But just for curiosity sake, where would I go for “more training” to learn how to configure an AR to operate reliably with or without a suppressor and with minimal gas (I’d prefer no gas) to the face? I have attended a number of factory armorer courses during my career, but not one has so much as mentioned suppressors, much less how to do them right. Based on the large number of complaints about the issue I have read here, that knowledge and skill are evidently not very common. I am pretty certain that if I had brought up the idea in a class the response would have been something to the effect of, “Suppressors? Custom gas blocks? Those aren’t factory-authorized modifications. If your gun doesn’t function right, don’t come whining to us.”


Sons of Liberty Gun Works and School of the American Rifle come to mind, both offer courses that address gas system balance as part of it. I know SOLGW selects gas port sizes for the rifles based on the assumption it will be suppressed, but doesn't need to be to run reliably. SOTAR is one of the better sources for gas system info, correct gauging of the rifle, proper installation of everything, etc.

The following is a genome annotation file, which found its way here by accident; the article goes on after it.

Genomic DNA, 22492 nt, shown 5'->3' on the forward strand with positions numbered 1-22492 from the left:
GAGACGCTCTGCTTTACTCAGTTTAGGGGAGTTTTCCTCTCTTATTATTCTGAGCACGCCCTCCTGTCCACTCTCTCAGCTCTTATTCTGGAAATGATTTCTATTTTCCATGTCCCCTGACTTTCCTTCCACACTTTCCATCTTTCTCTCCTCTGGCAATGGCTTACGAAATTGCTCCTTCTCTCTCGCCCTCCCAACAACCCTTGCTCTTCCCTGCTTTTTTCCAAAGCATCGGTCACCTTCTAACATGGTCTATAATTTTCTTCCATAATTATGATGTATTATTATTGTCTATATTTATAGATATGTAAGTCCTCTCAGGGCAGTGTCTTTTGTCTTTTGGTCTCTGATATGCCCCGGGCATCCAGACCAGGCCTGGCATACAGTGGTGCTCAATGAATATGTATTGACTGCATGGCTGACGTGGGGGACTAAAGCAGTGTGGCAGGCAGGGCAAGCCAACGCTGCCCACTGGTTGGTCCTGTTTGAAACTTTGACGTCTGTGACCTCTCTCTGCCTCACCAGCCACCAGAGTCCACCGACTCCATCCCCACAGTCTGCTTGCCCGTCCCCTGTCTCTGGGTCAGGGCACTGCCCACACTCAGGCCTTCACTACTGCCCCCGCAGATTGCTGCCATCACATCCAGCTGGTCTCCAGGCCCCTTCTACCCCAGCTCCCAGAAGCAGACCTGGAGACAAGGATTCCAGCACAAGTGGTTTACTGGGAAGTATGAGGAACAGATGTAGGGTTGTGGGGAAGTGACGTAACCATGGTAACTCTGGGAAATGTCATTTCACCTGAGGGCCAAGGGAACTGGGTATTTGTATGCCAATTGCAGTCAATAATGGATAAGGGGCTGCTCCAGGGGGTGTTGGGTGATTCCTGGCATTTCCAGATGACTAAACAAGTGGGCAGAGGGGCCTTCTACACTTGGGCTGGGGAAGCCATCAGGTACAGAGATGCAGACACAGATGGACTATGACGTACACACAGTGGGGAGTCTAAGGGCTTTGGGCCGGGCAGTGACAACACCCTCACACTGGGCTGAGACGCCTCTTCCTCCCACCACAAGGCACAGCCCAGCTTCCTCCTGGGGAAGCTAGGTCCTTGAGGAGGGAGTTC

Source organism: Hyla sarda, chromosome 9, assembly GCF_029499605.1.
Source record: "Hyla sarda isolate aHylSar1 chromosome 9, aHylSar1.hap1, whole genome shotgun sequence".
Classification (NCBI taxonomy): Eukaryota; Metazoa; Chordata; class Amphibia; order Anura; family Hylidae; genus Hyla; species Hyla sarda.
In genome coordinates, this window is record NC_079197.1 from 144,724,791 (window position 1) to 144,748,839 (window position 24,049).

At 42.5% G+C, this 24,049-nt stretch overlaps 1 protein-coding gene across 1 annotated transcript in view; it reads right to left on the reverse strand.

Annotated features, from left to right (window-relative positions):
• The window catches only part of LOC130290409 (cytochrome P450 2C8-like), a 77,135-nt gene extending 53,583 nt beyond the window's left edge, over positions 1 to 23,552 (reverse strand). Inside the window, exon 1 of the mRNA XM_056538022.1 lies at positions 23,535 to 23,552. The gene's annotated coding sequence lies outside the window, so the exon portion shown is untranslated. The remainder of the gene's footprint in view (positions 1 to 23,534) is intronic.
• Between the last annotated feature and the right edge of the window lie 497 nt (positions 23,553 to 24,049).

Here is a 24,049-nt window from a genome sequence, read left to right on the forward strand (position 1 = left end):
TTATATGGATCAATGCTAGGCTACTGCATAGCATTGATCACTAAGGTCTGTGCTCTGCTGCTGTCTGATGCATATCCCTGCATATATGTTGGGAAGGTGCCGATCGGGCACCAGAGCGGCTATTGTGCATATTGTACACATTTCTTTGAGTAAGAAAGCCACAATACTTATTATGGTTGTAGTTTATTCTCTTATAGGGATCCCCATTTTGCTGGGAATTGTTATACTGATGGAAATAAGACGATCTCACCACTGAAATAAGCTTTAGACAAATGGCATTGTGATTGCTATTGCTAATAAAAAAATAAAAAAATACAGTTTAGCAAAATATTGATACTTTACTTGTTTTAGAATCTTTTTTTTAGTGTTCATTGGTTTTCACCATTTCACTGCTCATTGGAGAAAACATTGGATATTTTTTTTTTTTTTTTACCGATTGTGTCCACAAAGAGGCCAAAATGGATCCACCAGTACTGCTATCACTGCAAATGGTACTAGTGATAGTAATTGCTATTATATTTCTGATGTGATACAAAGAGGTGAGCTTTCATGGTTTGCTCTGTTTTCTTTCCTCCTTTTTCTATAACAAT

SOTAR has some Q&A info sessions on ARBuildJunkie, and a lot of infomation can be gleaned from places like BlackRifleHaven.

The build I just reconfigured today uses a Triarc 14.5" midlength with an 0.0720" gas port. Hodge is a bit smaller and states he is building more suppressor-optimized, SOLGW is a bit bigger for all-round duty use. Paired with an A5 buffer setup and using a high-volume suppressor I get very little recoil, and hardly much of a change with high-pressure gas aside from some dumping back into the action. Add in an FCD upper with a secondary gas port under the case deflector and a Geissele charging handle and I don't notice gas. And I'm a lefty.
 
Posts: 5765 | Location: Romeo, MI | Registered: January 03, 2009Reply With QuoteReport This Post
Member
Picture of Rustpot
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Black River Tactical makes some gas block inserts, you tap the gas port inside the block and thread in the insert, good way to restrict an over-gassed gun without something less reliable like an adjustable gas block.